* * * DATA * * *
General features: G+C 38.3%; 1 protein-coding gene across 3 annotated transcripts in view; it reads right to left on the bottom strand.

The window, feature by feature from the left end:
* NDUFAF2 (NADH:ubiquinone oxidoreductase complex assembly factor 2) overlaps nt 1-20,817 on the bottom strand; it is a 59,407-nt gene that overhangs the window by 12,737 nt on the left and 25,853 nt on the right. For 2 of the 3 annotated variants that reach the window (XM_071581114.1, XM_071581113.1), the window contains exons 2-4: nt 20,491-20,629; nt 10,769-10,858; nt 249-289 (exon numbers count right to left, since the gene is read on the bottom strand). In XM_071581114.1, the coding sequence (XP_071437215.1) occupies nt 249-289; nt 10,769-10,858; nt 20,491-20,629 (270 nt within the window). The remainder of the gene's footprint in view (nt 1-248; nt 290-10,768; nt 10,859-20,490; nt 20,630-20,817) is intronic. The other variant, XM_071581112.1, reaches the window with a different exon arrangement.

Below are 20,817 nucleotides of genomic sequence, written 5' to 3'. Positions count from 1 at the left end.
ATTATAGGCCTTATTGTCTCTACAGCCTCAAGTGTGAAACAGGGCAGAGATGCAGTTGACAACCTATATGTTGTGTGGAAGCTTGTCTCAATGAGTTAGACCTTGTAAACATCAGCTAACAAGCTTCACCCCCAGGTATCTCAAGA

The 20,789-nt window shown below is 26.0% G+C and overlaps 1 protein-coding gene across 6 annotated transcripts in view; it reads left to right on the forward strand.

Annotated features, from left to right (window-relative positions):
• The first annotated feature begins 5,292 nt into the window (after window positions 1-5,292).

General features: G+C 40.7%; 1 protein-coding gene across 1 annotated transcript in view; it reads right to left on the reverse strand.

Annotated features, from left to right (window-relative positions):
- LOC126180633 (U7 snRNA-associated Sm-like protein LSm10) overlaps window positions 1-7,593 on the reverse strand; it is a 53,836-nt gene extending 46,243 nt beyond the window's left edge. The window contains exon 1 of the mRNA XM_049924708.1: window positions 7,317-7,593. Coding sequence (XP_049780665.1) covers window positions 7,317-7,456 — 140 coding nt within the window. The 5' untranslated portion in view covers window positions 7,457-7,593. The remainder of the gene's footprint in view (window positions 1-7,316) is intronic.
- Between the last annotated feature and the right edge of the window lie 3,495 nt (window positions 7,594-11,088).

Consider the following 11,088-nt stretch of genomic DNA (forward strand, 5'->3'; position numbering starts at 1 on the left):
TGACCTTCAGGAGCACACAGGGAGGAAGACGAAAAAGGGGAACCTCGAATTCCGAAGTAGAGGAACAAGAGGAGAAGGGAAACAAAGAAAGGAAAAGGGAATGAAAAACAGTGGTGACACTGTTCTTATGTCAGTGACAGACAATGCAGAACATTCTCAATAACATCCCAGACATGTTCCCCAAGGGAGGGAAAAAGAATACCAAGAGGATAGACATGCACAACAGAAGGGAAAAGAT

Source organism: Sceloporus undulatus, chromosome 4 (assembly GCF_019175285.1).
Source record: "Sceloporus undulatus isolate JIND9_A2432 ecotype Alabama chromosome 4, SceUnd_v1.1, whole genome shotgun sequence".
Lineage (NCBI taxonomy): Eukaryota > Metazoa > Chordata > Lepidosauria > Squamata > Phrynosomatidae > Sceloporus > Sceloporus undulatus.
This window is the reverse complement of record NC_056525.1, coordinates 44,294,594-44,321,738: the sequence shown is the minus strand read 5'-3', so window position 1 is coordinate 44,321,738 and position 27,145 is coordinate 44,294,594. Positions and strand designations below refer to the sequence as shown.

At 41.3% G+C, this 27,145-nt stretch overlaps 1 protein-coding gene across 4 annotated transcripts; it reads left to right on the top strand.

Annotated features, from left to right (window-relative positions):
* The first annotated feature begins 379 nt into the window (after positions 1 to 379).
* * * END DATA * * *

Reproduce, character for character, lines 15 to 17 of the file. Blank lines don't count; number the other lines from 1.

Source organism: Sceloporus undulatus, chromosome 4 (assembly GCF_019175285.1).
Source record: "Sceloporus undulatus isolate JIND9_A2432 ecotype Alabama chromosome 4, SceUnd_v1.1, whole genome shotgun sequence".
Lineage (NCBI taxonomy): Eukaryota > Metazoa > Chordata > Lepidosauria > Squamata > Phrynosomatidae > Sceloporus > Sceloporus undulatus.